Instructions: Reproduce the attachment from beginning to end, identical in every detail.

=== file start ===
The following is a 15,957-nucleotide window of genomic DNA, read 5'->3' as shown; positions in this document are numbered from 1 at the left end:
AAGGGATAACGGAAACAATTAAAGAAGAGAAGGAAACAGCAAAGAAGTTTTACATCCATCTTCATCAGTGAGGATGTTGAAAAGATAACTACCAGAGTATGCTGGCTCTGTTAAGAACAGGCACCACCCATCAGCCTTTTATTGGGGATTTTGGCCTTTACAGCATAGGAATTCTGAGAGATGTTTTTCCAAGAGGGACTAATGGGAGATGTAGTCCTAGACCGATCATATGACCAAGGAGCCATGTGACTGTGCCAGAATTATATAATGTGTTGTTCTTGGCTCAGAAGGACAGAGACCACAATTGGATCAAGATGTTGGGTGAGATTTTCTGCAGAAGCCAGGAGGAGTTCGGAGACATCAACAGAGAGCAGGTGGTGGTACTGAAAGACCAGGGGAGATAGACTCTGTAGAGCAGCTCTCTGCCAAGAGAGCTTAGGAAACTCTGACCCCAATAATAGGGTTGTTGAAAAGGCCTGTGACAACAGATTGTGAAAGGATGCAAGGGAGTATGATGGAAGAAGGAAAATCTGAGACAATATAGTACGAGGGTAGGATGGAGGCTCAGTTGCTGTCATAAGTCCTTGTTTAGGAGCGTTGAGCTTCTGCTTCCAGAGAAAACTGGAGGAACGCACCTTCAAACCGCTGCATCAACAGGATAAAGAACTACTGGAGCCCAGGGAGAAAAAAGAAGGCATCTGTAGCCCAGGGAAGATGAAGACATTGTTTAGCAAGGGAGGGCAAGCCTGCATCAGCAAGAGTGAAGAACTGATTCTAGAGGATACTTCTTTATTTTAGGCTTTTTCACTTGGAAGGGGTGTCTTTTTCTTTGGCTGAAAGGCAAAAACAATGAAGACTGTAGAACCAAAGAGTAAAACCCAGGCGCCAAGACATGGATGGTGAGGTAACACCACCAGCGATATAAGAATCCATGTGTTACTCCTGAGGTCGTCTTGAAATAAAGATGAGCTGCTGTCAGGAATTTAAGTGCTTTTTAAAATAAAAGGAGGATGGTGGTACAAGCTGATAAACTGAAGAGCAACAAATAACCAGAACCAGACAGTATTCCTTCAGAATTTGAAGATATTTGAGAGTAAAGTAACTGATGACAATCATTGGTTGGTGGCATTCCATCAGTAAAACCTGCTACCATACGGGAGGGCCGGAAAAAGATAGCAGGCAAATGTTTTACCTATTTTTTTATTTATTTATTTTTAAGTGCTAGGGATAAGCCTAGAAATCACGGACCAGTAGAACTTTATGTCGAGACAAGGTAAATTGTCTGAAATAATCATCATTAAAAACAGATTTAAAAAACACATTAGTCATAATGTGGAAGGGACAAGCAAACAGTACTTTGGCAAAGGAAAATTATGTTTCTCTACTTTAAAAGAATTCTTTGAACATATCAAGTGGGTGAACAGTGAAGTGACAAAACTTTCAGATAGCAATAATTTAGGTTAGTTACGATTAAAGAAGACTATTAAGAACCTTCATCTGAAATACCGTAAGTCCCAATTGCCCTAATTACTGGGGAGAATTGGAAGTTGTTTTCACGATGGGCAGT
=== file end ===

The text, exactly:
The following is a 15,957-nucleotide window of genomic DNA, read 5'->3' as shown; positions in this document are numbered from 1 at the left end:
AAGGGATAACGGAAACAATTAAAGAAGAGAAGGAAACAGCAAAGAAGTTTTACATCCATCTTCATCAGTGAGGATGTTGAAAAGATAACTACCAGAGTATGCTGGCTCTGTTAAGAACAGGCACCACCCATCAGCCTTTTATTGGGGATTTTGGCCTTTACAGCATAGGAATTCTGAGAGATGTTTTTCCAAGAGGGACTAATGGGAGATGTAGTCCTAGACCGATCATATGACCAAGGAGCCATGTGACTGTGCCAGAATTATATAATGTGTTGTTCTTGGCTCAGAAGGACAGAGACCACAATTGGATCAAGATGTTGGGTGAGATTTTCTGCAGAAGCCAGGAGGAGTTCGGAGACATCAACAGAGAGCAGGTGGTGGTACTGAAAGACCAGGGGAGATAGACTCTGTAGAGCAGCTCTCTGCCAAGAGAGCTTAGGAAACTCTGACCCCAATAATAGGGTTGTTGAAAAGGCCTGTGACAACAGATTGTGAAAGGATGCAAGGGAGTATGATGGAAGAAGGAAAATCTGAGACAATATAGTACGAGGGTAGGATGGAGGCTCAGTTGCTGTCATAAGTCCTTGTTTAGGAGCGTTGAGCTTCTGCTTCCAGAGAAAACTGGAGGAACGCACCTTCAAACCGCTGCATCAACAGGATAAAGAACTACTGGAGCCCAGGGAGAAAAAAGAAGGCATCTGTAGCCCAGGGAAGATGAAGACATTGTTTAGCAAGGGAGGGCAAGCCTGCATCAGCAAGAGTGAAGAACTGATTCTAGAGGATACTTCTTTATTTTAGGCTTTTTCACTTGGAAGGGGTGTCTTTTTCTTTGGCTGAAAGGCAAAAACAATGAAGACTGTAGAACCAAAGAGTAAAACCCAGGCGCCAAGACATGGATGGTGAGGTAACACCACCAGCGATATAAGAATCCATGTGTTACTCCTGAGGTCGTCTTGAAATAAAGATGAGCTGCTGTCAGGAATTTAAGTGCTTTTTAAAATAAAAGGAGGATGGTGGTACAAGCTGATAAACTGAAGAGCAACAAATAACCAGAACCAGACAGTATTCCTTCAGAATTTGAAGATATTTGAGAGTAAAGTAACTGATGACAATCATTGGTTGGTGGCATTCCATCAGTAAAACCTGCTACCATACGGGAGGGCCGGAAAAAGATAGCAGGCAAATGTTTTACCTATTTTTTTATTTATTTATTTTTAAGTGCTAGGGATAAGCCTAGAAATCACGGACCAGTAGAACTTTATGTCGAGACAAGGTAAATTGTCTGAAATAATCATCATTAAAAACAGATTTAAAAAACACATTAGTCATAATGTGGAAGGGACAAGCAAACAGTACTTTGGCAAAGGAAAATTATGTTTCTCTACTTTAAAAGAATTCTTTGAACATATCAAGTGGGTGAACAGTGAAGTGACAAAACTTTCAGATAGCAATAATTTAGGTTAGTTACGATTAAAGAAGACTATTAAGAACCTTCATCTGAAATACCGTAAGTCCCAATTGCCCTAATTACTGGGGAGAATTGGAAGTTGTTTTCACGATGGGCAGT